Motorcycle Engine Hack Like Having An Old F1 Between Your Legs

The difficulty of rolling a 16-cylinder engine into a motorcycle really boggles the mind. But that’s exactly what [Andreas Georgeades] is doing in his garage. It’s two straight-8 engines sandwiched on top of one another with a custom crankcase connecting them. And get this, those custom parts are being milled by hand, using time-tested techniques rather than modern computer assistance.

So, where does the complexity come in? Well first of all you’ve got to solve all of the problems that go along with combining two engines. It sounds like this isn’t a new concept, as older generations of Formula 1 engines used the technique. But we still think it’s the pinnacle of hardcore when it’s an enthusiast undertaking the challenge. Then there’s the issue of weight. The engine is bulky, but needs to balance in the frame. And you still must find a way for the rider to sit on the thing (even the most bow-legged of people won’t be able to get their hips around the thing).

Seems like something out of a Mario Kart game that should have no chance of being roadworthy. But we’re sure [Andreas] is going to prove us wrong.

[Thanks Th3BadWolf]

25 thoughts on “Motorcycle Engine Hack Like Having An Old F1 Between Your Legs

  1. Err.. those are flat 8s, not straight 8s. Straight would mean 8 all in a row. That is two sets of four horizontally opposed… then stacked on top of each other.

  2. The engines appear to be a pair flat [opposed] 8 cylinder engines – not straight 8s.
    It is possible. Ed Drabek installed a Ford flathead V8 [probably similar weight] in a modified Indian frame around 1950. Not very maneuverable, but a boat load or torque.

  3. It says the engines are boxers. Hence it makes an H16 with 4cylinders on each spike of the H. It will be mounted with the H tipped at 90degrees by the look of it. That thing is going to be really wide!

  4. Not really understanding the Formula One reference here. I can only find one F1 engine in this configuration which is the BRM Type 75. This engine wasn’t really successful in Formula One.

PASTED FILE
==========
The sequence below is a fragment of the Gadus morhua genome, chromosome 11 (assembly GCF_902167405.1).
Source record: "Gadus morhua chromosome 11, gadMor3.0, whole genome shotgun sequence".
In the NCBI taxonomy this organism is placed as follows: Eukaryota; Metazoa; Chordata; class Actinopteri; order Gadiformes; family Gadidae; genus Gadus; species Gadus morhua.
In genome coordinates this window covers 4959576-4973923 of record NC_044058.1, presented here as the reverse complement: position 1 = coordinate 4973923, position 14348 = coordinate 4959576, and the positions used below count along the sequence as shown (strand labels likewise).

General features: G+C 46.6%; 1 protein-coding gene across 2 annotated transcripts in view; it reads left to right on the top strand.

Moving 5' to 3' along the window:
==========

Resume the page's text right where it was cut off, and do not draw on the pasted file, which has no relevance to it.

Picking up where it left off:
1. I was referring to the HaD article rather than the source, but yeah point taken. It’s incorrect that “older generations” of F1 engines used this layout from what I can tell.

        It appears only one such engine did so, and that was only used during a transitional time between the rule changes that provoked the creation of, and the eventual manufacturing of the Cosworth DFV.
        It did win a Grand Prix however! US GP at Watkins Glen in 1966.

    1. I’ve surfed to that site. The Hayabusa already works nicely in one of the various Lotus 7-alikes. The v-busa would prolly need a Lotus 8 kit to stay within the bodywork. $32US for the engine, >$5k for the sequential trans.

  5. There where (are?) 4 cylinder inline motorcycle that where ride manageable. Why not use 4 of them, although the stack would still be pretty tall, the width would be more manageable I think. There is no way this could be a cruiser. Destined to be lay on the top salt flat machine. If you dare :)High power on 2 wheels never beckoned me. Although mild small block V8 using 3 wheels sounds like fun.

    1. I think that hacking is about ‘what you got’ [and can get] not what you wish you had.
      I would not say ‘never’, ‘no way’, ‘will not work’, etc. to a hacker at work. You can reserve those comments for side bets…

  6. Humm. Fun but really. Build it with four Busa motors at 1.3 liters each and in EFI and turbos just for fun.
    So 1.3 liters X 4 gives you 5.2 liters.
    A busa well tuned with a turbo can give 250 HP Mr. Turbo claims up to 500 for a stage 3 kit so let’s stick to 250.
    250HP X 4 == 1000HP. If you can get 300 HP your at 1200HP
    Now build a car for it and Good freaking grief folks.

  7. There’s no “straight-8” involved here. This is four inline-4 engines bolted together.
    If it was a straight-8, there would be 8-cylinders in a row.

    A wildly impressive build.

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